Patient-Centered Communication Can Lead To More Productive Visits

Physicians are concerned that patient-centered communications will increase the length of office visits.  Initially it probably will.  But imaging how much more productive office visits could be over time if patients came in focused and prepared, i.e., with a prioritized agenda, clearly articulated expectations, realistic requests for referrals, tests and medications, understanding of time limitations, and so on.  The average patient makes 3 visits to the doctor a year.  Patients with chronic conditions see the doctor up to 7 times a year.   Research shows that the adoption of specific patient-centered communication techniques in your practice could “reset” the physician-patient dynamic in ways that could increase visit productivity as well as patient outcomes and satisfaction within the course of a few consecutive visits.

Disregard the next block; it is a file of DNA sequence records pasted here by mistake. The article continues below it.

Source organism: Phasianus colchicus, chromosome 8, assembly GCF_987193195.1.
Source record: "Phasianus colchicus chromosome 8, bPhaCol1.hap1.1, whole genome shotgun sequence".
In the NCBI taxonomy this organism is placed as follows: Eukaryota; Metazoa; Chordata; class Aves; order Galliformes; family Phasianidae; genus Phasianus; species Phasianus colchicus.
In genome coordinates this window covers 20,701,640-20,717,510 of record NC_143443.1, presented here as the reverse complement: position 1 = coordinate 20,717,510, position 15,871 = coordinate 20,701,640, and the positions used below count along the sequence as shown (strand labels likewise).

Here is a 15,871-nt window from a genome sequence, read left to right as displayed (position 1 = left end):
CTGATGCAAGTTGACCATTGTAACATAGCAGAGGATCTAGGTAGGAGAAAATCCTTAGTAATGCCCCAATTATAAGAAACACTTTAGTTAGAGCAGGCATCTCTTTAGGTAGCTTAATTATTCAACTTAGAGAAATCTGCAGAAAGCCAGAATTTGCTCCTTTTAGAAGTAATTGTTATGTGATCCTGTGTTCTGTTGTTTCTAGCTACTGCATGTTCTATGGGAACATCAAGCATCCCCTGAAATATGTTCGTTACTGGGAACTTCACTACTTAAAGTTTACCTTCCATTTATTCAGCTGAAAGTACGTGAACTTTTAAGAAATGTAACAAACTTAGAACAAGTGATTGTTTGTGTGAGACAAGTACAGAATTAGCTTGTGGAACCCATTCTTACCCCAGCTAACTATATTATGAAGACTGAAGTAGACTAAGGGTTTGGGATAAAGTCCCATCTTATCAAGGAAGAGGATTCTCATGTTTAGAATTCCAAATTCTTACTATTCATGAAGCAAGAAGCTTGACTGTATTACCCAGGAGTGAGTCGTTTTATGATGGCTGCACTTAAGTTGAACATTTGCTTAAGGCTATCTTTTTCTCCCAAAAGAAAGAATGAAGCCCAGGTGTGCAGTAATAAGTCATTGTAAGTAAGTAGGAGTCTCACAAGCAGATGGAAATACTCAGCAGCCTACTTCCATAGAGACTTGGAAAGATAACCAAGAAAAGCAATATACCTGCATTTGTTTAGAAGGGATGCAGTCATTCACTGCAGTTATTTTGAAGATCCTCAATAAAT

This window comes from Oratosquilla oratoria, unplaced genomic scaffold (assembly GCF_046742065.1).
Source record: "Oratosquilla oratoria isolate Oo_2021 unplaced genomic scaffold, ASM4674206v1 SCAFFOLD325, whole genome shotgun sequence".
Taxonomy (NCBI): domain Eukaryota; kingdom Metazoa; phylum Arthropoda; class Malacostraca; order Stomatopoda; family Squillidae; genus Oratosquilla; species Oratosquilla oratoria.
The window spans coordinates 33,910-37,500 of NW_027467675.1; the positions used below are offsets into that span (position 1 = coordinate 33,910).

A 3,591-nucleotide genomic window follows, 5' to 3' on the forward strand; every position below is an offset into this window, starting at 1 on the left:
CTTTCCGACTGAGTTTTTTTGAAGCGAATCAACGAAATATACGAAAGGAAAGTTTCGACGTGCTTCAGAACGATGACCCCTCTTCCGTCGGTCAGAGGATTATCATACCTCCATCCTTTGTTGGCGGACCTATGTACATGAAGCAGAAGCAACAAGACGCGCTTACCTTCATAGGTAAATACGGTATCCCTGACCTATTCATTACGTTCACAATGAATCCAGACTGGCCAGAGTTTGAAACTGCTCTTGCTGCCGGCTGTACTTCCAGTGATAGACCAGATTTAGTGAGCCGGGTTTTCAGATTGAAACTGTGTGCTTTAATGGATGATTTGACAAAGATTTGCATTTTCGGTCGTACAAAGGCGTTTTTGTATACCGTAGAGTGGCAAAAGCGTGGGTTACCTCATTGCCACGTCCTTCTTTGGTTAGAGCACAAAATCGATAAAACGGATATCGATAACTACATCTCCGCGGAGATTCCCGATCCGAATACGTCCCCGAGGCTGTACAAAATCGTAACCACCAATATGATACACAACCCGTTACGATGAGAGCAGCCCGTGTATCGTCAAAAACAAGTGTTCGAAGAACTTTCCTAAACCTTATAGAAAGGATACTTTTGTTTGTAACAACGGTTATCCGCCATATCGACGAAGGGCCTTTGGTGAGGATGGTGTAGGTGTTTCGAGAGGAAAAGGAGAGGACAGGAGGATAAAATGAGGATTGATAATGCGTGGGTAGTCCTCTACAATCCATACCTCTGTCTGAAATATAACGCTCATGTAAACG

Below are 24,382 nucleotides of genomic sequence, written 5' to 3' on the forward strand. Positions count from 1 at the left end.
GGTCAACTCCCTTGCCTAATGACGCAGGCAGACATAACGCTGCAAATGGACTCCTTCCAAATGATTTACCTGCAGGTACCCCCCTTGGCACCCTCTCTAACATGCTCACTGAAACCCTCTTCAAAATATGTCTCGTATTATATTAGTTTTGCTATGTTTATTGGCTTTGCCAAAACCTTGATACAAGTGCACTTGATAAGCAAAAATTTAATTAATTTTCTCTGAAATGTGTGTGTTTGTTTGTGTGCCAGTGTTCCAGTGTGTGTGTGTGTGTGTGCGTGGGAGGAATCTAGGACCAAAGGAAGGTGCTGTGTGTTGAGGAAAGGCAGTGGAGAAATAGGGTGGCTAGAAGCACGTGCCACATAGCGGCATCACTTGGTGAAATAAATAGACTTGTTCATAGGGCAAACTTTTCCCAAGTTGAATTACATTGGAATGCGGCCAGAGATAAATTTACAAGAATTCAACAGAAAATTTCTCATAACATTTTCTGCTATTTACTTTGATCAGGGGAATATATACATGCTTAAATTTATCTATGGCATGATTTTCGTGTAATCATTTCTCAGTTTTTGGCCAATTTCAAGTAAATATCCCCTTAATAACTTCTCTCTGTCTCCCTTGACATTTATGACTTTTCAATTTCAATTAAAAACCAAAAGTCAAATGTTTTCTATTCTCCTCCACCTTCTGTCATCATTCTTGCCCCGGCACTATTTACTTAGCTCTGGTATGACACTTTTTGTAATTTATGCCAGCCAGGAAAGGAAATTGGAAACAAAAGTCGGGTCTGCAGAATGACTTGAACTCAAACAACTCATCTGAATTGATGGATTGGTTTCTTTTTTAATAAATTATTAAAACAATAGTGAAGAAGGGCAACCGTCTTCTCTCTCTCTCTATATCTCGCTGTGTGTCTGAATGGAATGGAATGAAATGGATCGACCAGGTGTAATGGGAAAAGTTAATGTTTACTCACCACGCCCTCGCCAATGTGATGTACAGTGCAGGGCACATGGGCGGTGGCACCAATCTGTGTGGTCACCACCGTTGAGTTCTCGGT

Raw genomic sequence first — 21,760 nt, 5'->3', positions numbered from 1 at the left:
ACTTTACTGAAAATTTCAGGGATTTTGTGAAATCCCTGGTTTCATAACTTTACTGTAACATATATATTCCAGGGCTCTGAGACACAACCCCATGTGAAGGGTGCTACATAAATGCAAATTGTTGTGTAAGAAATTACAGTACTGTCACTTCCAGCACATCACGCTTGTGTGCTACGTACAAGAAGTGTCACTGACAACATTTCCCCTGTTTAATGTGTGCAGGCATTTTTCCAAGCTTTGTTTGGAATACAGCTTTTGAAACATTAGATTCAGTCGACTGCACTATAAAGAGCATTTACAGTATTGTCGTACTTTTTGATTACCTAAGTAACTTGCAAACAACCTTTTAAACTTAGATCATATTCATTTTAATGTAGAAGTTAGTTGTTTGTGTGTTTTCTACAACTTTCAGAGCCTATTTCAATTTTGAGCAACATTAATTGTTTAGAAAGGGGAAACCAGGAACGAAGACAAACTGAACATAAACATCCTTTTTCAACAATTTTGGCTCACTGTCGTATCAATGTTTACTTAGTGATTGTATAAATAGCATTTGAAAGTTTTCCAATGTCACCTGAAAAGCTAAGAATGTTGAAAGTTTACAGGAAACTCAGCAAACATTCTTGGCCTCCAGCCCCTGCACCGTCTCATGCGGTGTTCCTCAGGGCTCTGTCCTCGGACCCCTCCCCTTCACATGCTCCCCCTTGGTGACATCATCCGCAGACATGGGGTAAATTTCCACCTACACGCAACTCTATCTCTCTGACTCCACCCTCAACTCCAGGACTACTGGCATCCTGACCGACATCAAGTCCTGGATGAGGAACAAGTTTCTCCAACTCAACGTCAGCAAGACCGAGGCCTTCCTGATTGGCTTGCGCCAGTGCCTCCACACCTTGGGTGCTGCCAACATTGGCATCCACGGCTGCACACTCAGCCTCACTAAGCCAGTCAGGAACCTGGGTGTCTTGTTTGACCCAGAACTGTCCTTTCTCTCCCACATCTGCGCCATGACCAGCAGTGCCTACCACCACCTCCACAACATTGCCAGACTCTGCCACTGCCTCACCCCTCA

That what I think…what’s your opinion?

Source:

Frankel, R. et al. Getting the Most out of the Clinical Encounter: The Four Habits Model . The Permenante Journal. 1999.

Three Reasons Why Doctors Need To Spend More Time Talking and Listening To Their Patients

Since most physicians probably will not be able to get beyond the first couple of lines of this post without yelling at the monitor…I will get to the 3 reasons…and if you stick with me …I’ll present my case for why they are so important.

  1. Your visits will be more productive…and shorter
  2. You will be a better diagnostician and a much better doctor
  3. Your patients will sing your praises to all their friends and family

Reason #1- Your visits will be more productive…and shorter.